Retroviruses arguably belong to the most fascinating of all viruses because of their unusual and highly efficient mode of replication involving reverse transcription and integration of the viral genome and a complex system of transcriptional and post transcriptional regulatory mechanisms. The importance of ret roviruses as human and animal pathogens has also enhanced scientific and medical interest in this diverse group of viruses and has spurred an intensive search for novel and improved antiviral agents. More recently, analysis of retroviral replication and in particular understanding the formation and composition of the virus particle has received additional attention because of the promise of retroviral vectors as vehicles for human somatic gene therapy. Many recent advances have been made in our understanding of the molecular mechanisms governing as sembly and release of infectious retrovirus particles. This book attempts to summarize these recent developments and to provide an overview of our current knowledge on retrovirus particle formation. The individual chapters of the book deal with specific steps in the pathway of retroviral morphogenesis and maturation, starting at the time when the components of the virus have been synthesized within the infected cell and ending once the infectious virion has been released from the cell. An introductory chapter provides a comparative description of the structure and morphology of various retroviruses.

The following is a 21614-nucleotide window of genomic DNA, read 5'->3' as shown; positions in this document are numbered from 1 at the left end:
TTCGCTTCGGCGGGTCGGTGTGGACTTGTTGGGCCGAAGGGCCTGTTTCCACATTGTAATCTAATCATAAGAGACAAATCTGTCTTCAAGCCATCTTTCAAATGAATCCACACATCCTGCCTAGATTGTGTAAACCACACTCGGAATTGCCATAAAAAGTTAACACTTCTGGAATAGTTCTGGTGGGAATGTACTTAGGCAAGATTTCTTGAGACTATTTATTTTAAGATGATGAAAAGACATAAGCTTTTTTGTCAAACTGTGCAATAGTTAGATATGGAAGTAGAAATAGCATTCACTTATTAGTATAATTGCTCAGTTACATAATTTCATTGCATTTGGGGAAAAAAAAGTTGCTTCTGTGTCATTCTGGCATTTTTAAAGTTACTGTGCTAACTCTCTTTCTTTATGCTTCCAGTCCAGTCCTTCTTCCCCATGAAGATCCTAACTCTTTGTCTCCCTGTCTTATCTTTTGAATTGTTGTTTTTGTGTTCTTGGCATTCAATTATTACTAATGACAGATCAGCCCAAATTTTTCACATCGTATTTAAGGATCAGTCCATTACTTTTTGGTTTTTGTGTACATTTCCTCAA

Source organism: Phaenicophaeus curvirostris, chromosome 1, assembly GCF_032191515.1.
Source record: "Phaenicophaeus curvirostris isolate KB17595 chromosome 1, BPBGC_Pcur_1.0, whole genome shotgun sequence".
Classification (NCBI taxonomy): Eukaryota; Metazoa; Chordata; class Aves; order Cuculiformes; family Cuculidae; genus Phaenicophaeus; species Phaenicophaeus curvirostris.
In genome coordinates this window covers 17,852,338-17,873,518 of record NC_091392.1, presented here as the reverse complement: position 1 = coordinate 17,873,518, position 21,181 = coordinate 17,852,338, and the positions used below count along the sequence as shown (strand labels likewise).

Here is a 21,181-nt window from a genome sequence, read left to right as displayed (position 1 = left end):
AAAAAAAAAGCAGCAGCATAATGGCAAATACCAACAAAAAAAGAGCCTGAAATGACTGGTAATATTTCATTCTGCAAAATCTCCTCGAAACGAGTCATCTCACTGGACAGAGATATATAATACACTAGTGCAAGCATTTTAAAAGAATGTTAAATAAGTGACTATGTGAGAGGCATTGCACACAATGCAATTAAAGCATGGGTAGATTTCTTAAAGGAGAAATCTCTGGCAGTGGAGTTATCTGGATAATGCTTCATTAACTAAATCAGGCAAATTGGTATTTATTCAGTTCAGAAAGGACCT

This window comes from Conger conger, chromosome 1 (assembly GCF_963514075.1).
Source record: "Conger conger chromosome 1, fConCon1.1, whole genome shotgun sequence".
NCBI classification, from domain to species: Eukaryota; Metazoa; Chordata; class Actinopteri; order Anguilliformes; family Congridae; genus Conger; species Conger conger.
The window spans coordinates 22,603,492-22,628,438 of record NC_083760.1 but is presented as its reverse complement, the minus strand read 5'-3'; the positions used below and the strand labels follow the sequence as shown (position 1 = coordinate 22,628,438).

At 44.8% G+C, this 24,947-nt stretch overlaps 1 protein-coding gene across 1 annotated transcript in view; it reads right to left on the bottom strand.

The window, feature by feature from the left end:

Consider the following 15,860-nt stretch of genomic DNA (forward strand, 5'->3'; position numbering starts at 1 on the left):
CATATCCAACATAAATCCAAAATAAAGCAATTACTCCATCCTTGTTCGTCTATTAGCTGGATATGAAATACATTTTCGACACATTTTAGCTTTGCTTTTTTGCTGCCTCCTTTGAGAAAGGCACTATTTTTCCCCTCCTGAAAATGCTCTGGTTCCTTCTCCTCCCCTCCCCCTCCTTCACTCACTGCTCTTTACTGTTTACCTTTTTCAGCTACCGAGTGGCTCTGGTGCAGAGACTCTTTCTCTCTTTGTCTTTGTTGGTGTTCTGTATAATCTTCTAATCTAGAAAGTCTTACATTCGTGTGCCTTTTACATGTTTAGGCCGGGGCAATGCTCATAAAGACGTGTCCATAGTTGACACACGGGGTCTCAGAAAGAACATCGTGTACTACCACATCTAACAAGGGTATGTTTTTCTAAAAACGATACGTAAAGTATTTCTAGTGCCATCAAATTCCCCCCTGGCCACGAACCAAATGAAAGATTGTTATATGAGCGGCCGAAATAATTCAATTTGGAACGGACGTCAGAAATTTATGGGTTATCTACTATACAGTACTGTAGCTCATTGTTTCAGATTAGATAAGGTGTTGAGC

List of Contents.- Comparative Morphology and Structural Classification of Retroviruses.- Intracellular Transport of Retroviral Capsid Components.- Dynamic Interactions of the Gag Polyprotein.- Proteolytic Processing and Particle Maturation.- Maturation and Assembly of Retroviral Glycoproteins.- RNA Packaging.- Role of Auxiliary Proteins in Retroviral Morphogenesis.- Use of Heterologous Expression Systems to Study Retroviral Morphogenesis.- Morphogenesis at the Retrotransposon-Retrovirus Interface: Gypsy and Copia Families in Yeast and Drosophila.- Hepatitis B Virus Morphogenesis.